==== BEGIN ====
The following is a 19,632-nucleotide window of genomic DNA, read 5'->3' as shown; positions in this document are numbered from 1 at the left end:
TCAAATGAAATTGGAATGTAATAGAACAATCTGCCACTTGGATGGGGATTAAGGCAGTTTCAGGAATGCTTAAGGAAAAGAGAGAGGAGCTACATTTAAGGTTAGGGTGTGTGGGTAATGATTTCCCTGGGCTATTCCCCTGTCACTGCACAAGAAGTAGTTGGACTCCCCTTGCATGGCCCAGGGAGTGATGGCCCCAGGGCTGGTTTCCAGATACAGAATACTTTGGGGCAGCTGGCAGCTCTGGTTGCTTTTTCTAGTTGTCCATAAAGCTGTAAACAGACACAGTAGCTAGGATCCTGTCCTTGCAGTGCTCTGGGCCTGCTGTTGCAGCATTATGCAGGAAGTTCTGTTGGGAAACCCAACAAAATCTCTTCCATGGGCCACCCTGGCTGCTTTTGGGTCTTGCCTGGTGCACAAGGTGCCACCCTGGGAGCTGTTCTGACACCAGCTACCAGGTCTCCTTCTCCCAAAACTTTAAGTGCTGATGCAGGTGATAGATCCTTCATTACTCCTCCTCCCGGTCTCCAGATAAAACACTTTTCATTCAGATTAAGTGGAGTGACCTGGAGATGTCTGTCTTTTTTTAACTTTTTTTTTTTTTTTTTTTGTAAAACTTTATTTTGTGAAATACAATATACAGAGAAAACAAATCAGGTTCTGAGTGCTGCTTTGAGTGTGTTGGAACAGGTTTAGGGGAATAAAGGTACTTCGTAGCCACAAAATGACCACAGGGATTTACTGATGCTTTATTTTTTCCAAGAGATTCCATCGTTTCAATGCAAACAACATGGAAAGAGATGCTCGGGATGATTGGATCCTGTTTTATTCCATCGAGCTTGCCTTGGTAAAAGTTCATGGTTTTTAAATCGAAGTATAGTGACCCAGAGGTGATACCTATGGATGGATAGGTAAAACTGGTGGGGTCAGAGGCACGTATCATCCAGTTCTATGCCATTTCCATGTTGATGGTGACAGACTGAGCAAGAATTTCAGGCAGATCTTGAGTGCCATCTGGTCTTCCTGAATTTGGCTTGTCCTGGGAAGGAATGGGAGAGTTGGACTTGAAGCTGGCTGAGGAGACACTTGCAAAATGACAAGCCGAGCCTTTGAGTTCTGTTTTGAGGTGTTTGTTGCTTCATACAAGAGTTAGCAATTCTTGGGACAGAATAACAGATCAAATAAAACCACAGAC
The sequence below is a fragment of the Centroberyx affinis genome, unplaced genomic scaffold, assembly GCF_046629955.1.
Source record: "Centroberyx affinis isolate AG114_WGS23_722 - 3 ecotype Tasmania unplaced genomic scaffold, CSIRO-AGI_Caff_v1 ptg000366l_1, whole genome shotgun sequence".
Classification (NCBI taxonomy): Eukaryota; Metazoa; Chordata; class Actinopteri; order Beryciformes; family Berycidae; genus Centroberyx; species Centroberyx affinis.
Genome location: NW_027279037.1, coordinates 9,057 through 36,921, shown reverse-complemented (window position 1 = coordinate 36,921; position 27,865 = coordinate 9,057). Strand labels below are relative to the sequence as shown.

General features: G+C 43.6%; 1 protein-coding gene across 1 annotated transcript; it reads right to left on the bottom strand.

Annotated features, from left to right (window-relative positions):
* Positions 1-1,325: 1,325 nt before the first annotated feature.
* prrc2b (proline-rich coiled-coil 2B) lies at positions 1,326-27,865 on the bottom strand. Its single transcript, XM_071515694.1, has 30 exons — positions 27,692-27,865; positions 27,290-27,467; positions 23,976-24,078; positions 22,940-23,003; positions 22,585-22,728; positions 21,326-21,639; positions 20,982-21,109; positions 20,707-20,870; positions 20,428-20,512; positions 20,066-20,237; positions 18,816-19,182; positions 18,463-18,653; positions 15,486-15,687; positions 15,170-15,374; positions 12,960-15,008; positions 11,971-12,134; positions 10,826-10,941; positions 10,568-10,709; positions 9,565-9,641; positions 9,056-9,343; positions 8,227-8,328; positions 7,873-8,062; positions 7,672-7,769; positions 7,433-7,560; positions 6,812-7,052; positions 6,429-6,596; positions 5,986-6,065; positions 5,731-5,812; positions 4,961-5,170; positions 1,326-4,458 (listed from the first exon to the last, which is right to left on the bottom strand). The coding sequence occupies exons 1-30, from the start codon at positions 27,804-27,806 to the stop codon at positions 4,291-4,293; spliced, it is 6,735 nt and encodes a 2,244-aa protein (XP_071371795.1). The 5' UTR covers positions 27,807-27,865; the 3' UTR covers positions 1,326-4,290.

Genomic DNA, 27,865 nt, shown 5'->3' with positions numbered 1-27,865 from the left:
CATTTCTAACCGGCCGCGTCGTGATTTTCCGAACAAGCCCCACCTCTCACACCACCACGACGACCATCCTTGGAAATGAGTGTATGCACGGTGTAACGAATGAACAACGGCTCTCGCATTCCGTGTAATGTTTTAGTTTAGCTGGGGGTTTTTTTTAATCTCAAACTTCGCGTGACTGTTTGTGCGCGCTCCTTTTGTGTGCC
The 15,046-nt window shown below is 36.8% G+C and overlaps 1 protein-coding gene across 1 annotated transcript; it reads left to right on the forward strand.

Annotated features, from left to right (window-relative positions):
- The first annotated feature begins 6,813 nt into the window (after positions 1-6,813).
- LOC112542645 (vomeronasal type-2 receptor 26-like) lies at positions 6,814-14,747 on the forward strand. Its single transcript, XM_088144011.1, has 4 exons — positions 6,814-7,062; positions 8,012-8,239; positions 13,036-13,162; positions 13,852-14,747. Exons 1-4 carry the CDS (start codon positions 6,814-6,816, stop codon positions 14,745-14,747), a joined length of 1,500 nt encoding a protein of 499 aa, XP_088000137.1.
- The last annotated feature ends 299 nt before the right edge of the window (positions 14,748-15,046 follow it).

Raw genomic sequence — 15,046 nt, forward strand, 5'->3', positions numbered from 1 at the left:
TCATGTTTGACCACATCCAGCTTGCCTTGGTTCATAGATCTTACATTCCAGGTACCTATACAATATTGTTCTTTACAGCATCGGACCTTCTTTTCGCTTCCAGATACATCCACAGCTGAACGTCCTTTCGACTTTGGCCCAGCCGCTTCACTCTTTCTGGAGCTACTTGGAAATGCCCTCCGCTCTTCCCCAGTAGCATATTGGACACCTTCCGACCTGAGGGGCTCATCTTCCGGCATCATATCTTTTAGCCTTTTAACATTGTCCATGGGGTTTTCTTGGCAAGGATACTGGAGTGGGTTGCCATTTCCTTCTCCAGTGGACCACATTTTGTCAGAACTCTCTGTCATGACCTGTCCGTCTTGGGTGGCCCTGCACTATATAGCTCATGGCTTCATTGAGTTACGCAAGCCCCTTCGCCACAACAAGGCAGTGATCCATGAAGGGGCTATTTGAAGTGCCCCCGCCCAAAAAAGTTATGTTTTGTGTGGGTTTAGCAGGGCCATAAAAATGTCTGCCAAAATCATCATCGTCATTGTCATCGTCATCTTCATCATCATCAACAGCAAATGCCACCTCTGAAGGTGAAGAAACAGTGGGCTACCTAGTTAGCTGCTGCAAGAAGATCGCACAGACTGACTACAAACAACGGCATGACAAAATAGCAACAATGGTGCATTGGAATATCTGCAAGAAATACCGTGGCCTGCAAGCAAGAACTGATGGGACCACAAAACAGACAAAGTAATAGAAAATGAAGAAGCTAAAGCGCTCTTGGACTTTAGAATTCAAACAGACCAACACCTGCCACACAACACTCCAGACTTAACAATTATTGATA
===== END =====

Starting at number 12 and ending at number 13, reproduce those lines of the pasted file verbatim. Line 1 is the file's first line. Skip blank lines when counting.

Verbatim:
CATTTCTAACCGGCCGCGTCGTGATTTTCCGAACAAGCCCCACCTCTCACACCACCACGACGACCATCCTTGGAAATGAGTGTATGCACGGTGTAACGAATGAACAACGGCTCTCGCATTCCGTGTAATGTTTTAGTTTAGCTGGGGGTTTTTTTTAATCTCAAACTTCGCGTGACTGTTTGTGCGCGCTCCTTTTGTGTGCC
The 15,046-nt window shown below is 36.8% G+C and overlaps 1 protein-coding gene across 1 annotated transcript; it reads left to right on the forward strand.